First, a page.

Apple and Samsung have looked like enemies since the advent of the smartphone. They continue to be the world’s two most popular smartphone brands, each with legions of customers that rival sports teams for their ferociousness. However, the success of the two companies’ prospects are intertwined and their headline-grabbing competition could be better described as collaboration.

Apple invented the smartphone when it released the original iPhone in 2007, but Apple did not manufacture the phone on its own. The Cupertino-based company still proudly says its products are “designed in California”, but beneath this message belies the fact that the iPhone is the final form of dozens of components manufactured and assembled by various different companies spread around the globe.

Right from the outset Apple was working with Samsung on its flagship device – the original iPhone was powered by a Samsung 32-bit RISC ARM processor, and this collaboration has continued all the way to the iPhone X. Apple may now create its own System on a Chip (SoC) processors, basing them on ARM designs, but now Samsung manufactures the OLED display, NAND flash, and DRAM found inside Apple’s latest and greatest smartphone. For each iPhone X Apple sells, the Wall Street Journal estimates that Samsung makes around $110 from its components.

There is a real rivalry between the companies, as demonstrated by the $539m lawsuit the US tech giant won against its South Korean competitor earlier this year. However, beyond the headline figures there is little doubt that Apple relies on Samsung to supply many parts of its market-leading devices and Samsung relies on these sales to Apple for its own bottom line.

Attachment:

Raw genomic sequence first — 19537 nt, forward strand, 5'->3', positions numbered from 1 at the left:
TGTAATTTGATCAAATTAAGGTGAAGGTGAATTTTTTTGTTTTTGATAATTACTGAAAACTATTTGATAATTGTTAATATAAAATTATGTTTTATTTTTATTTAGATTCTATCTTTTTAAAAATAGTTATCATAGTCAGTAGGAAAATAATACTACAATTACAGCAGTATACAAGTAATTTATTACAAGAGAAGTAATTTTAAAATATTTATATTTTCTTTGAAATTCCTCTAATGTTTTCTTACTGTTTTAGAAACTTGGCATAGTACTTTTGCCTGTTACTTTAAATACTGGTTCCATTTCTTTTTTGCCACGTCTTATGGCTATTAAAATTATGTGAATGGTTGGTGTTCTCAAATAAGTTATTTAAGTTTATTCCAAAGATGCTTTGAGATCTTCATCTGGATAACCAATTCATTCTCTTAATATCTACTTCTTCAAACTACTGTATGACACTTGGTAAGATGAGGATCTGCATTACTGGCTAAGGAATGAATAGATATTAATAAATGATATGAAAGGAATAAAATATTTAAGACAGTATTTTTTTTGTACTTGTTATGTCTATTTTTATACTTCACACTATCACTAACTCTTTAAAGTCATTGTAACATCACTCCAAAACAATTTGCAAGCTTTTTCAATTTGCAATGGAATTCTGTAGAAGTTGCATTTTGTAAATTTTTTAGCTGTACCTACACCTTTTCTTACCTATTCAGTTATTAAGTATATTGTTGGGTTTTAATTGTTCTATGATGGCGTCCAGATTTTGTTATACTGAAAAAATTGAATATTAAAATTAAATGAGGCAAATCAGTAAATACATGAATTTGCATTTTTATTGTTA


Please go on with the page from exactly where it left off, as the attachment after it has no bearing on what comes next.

Competition and the rivalries that spring from it are a natural part of the capitalist system that has underpinned the global economy for the last century, but as globalisation continues apace and the digital world gets ever more complex, many of these previous rivals have now become “frenemies”. In 2018, collaborations are commonplace, with many companies now actively looking to team up with one or more partners to create a final product or service.

Microsoft and Intel have led the way in partnerships between technology firms, with their “Wintel” products defining the PC market for the last two three decades. However, it is not only two similarly-sized tech behemoths that can work together to build successful products, with large technology companies like Microsoft, Amazon, and Google now providing the infrastructure to the small, lean startups that have emerged to compete with them. Where once these tech titans would look to crush the competition before they get started, now they offer the tools that help these startups compete.

The open source community has long meant that collaboration was part of technological progress, but today it has become a much broader trend. Whether it is game developers NetEnt collaborating with gambling firm Mr Green to create a 3D live casino, Starbucks and Spotify working together to get people to buy more coffee and music, or BMW and Montblanc working together on luxury transport – collaboration is the new competition.

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